Each year, financial mismanagement, poor business practices and bad luck take a toll on countless Australian businesses. When a business goes “belly up”, the owner(s) usually have a couple of options. One is just to wind it up and walk away. The other is to start over. For those who choose the latter, the question is how to do so without inadvertently engaging in illegal ‘phoenix activity’.
What is phoenix activity?
This is a process in which a new company is purposefully registered (created) to assume the activities of the failed or insolvent predecessor company. In other words, only the name changes. The new company and the old company are one and the same, and as such often remain under the control of the old directors.
Why is it illegal?
The illegality of a so-called phoenix scheme has to do with the reasons for the creation of the ‘new’ company. Often, directors of the original company deliberately register a new one so they can avoid the legal and financial obligations associated with the old one. For example, they may register the new company so they don’t have to pay their old employees. They may also do so to avoid paying taxes or creditors.
Examples of illegal phoenix activity
Or, to put it another way, illicit phoenix activity occurs when:
- A company can no longer meet its financial obligations; and
- the directors transfer its assets to another company; and
- the company that receives the assets has the same or a similar name; and
- the transfer occurs before control of the original company is given to an outside administrator, such as a registered liquidator.
By engaging in this type of scheme, directors accomplish two key objectives. Firstly they free the company from any outstanding financial obligations (debts), including any to the Australian Tax Office (ATO), contractors or employees. And secondly, they stay in business.
Another example of phoenix activity occurs when a business owner going through a corporate insolvency process:
- Transfers the assets from the insolvent company to another company;
- that he or she is the director of for, and for an unreasonably low price or for no price at all;
- to protect the company’s assets from being seized by creditors and/or the ATO;
- potentially in violation of their duties as a director.
Of course, these are basic explanations. In reality, these schemes are incredibly intricate, with numerous people or groups carrying out different aspects of the plan. And because this type of activity is questionable at best, participants often face criminal prosecution.
Sadly, liquidation is a grim reality for many business owners. The good news is that there are ways to move on and stay in business without breaking the law. If liquidation is inevitable, you could simply sell the business assets, or you could sell the entire business to someone you know. Many directors prefer the latter because it allows business operations to continue.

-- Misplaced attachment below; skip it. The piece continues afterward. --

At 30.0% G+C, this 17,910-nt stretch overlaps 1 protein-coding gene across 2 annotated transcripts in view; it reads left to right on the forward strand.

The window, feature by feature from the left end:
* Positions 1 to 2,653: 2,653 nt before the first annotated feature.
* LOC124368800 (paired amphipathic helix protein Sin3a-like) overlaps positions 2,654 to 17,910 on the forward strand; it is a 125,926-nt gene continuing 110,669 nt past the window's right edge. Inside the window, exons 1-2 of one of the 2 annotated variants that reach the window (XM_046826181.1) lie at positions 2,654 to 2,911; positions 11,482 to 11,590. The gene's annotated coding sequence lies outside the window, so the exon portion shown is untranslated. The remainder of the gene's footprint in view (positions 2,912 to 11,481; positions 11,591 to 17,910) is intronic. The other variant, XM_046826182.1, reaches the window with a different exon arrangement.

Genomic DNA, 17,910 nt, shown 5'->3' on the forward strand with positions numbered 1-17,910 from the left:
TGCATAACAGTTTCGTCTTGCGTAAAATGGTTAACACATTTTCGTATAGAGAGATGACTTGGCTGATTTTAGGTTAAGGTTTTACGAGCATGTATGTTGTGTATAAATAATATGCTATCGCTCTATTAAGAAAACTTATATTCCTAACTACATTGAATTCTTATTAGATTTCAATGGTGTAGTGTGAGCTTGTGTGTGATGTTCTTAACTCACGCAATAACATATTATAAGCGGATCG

There are several things that must be taken into consideration, however, and the transaction must be carried out accordingly.
Firstly, the transfer of business assets or the business itself should not be done solely to evade financial responsibilities. If it is done to avoid creditors, paying outstanding taxes, paying employees and so forth, it is considered illegal phoenix activity.
Secondly, you must make sure that the business and/or its assets are sold at market value. This means you must hire relevant professionals (with no ties to you or your business) to assess what everything is worth. Within this context, it is important that assets and liabilities are valued properly. This means depreciation should be taken into account. A qualified, independent, professional can easily make these determinations.
Another thing to keep in mind is that transparency is vital. This means you should make sure all aspects of the transaction are documented in accordance with relevant rules, regulations and policies. By making the documents readily available to authorities and the general public, you can also allay any suspicions of illegal phoenix activity.
Why sell to a related party?
By selling your business to someone you know, you may be able to secure a better price. This is because the buyer is already familiar with the business and its assets. Doing so also allows the business to continue, and allows for the retention of assets needed to make that happen. An added bonus for employees is that it allows them to keep working, which wouldn’t happen if liquidation came to pass.
Here’s what you could sell (transfer) in this scenario:
- The physical plant, equipment and motor vehicles;
- real property;
- intellectual property;
- customer lists;
- finance and lease agreements;
- employees and their benefits.
The bottom line
The bottom line is that there are legitimate ways to keep a business going if you’re facing liquidation. But without the proper legal advice, you could easily find yourself in a lot of trouble. McNamara Law has a solid reputation for providing high-quality legal advice and solutions across diverse industries, providing prompt, expert and cost-effective solutions for all commercial matters, including transferring business assets and avoiding the appearance of phoenix activity. Contact us on 13 58 28 to arrange a consultation today.